Roberts links the collapse of the Bush presidency to deeper currents in American politics and culture, especially a new militarism and the supremacy of the Reagan-era consensus on low taxes, limited government, and free markets. Only in this setting was it possible to have a "total war on terrorism" in which taxes were reduced, private consumption was encouraged, and businesses were lightly regulated.

A balanced, incisive account by a skilled observer of U.S. government, The Collapse of Fortress Bush turns the spotlight from the powerful cabal that launched the war in Iraq to tell a much more disturbing story about American power and the failure of executive leadership.

Synopsis:

Listen to her NPR Interview

The Sociology of Hooking Up Author Interview on Inside Higher Ed

Newsweek: Campus SexpertsWatch Bogle's interview on CBS

Hookup culture creates unfamiliar environment - to parents, at least

Hooking Up: What Educators Need to Know - An op-ed on CHE by the author

It happens every weekend: In a haze of hormones and alcohol, groups of male and female college students meet at a frat party, a bar, or hanging out in a dorm room, and then hook up for an evening of sex first, questions later. As casually as the sexual encounter begins, so it often ends with no strings attached; after all, it was just a hook up. While a hook up might mean anything from kissing to oral sex to going all the way, the lack of commitment is paramount.

Hooking Up is an intimate look at how and why college students get together, what hooking up means to them, and why it has replaced dating on college campuses. In surprisingly frank interviews, students reveal the circumstances that have led to the rise of the booty call and the death of dinner-and-a-movie. Whether it is an expression of postfeminist independence or a form of youthful rebellion, hooking up has become the only game in town on many campuses.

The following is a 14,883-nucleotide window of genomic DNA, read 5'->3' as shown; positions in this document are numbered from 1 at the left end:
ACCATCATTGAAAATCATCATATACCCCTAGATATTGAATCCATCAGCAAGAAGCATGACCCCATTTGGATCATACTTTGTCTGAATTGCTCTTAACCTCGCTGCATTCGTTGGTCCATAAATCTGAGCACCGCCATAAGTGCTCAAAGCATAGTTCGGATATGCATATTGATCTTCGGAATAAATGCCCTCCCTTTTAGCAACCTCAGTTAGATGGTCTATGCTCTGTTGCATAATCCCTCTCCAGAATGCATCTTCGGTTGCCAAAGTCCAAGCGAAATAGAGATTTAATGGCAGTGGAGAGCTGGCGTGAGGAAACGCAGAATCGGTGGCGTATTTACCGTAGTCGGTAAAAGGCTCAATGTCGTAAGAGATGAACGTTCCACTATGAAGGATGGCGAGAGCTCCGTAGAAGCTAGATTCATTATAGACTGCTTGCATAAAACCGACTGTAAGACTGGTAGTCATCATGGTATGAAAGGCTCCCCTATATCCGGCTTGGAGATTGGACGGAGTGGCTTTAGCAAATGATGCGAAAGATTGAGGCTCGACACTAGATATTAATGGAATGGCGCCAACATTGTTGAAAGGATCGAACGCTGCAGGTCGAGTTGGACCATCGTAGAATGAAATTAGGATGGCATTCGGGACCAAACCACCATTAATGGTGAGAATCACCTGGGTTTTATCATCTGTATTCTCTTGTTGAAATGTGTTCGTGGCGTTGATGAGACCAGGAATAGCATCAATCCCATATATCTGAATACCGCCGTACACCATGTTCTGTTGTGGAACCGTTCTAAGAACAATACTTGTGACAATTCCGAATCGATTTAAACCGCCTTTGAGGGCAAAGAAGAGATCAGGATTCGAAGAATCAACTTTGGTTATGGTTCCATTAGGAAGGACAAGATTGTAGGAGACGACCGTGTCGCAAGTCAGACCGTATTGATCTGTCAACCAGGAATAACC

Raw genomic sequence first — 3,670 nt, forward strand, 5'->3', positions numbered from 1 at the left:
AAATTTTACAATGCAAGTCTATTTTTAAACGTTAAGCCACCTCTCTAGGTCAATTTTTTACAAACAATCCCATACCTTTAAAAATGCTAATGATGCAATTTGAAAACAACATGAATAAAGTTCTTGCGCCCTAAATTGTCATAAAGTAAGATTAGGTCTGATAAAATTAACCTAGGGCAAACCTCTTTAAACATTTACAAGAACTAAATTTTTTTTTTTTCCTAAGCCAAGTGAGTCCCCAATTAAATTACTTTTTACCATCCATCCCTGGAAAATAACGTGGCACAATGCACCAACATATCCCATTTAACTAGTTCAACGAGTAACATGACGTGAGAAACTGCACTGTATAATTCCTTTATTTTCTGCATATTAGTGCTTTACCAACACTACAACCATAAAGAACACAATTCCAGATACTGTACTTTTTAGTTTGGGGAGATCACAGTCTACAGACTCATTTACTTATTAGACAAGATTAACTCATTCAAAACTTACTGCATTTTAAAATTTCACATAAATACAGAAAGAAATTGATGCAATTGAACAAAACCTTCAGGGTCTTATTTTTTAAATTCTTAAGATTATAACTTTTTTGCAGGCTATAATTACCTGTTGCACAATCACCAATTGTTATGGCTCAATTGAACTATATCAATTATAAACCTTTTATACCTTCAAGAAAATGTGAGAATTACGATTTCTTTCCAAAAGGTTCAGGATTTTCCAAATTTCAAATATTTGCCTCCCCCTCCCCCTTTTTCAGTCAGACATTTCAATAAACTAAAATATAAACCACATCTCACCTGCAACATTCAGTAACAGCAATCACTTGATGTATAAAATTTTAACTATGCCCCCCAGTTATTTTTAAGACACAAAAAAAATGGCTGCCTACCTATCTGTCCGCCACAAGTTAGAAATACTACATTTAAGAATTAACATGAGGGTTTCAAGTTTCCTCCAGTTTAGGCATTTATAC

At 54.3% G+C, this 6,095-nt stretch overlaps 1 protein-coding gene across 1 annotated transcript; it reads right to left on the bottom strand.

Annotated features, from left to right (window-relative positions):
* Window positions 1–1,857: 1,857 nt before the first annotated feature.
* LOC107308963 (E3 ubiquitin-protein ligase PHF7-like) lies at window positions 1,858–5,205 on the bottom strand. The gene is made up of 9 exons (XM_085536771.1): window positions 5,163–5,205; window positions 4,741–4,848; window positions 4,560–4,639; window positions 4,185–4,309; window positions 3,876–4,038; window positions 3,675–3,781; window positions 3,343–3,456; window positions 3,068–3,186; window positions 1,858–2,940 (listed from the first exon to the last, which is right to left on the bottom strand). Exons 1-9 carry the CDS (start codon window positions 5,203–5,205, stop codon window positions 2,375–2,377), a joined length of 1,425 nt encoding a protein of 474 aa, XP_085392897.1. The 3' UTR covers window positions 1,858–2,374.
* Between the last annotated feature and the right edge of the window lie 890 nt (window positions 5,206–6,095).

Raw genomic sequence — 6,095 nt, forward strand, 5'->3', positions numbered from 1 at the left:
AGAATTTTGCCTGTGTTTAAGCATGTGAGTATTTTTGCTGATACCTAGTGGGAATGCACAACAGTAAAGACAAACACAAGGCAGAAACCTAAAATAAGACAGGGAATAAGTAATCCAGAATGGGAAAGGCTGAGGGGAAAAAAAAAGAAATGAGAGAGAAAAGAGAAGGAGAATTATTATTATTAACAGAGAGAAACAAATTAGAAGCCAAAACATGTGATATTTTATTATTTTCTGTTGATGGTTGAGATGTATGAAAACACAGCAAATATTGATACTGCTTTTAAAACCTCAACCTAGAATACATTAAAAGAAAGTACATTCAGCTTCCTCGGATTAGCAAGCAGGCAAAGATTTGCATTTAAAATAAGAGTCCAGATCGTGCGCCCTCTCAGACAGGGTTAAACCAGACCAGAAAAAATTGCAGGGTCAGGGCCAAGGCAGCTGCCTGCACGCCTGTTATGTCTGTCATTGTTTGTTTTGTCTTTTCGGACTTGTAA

In Hooking Up, Kathleen A. Bogle argues that college life itself promotes casual relationships among students on campus. The book sheds light on everything from the differences in what young men and women want from a hook up to why freshmen girls are more likely to hook up than their upper-class sisters and the effects this period has on the sexual and romantic relationships of both men and women after college. Importantly, she shows us that the standards for young men and women are not as different as they used to be, as women talk about friends with benefits and one and done hook ups.

Breaking through many misconceptions about casual sex on college campuses, Hooking Up is the first book to understand the new sexual culture on its own terms, with vivid real-life stories of young men and women as they navigate the newest sexual revolution.

About the Author

Kathleen A. Bogle is Assistant Professor of Sociology and Criminal Justice at La Salle University in Philadelphia. She is the author of Hooking Up: Sex, Dating, and Relationships on Campus.

Product Details

ISBN:
9780814799697
Author:
Bogle, Kathleen A.
Publisher:
New York University Press
Author:
Bogle, Kathleen
Author:
Roberts, Alasdair
Subject:
Women's Studies - General
Subject:
Anthropology - General
Subject:
Universities and colleges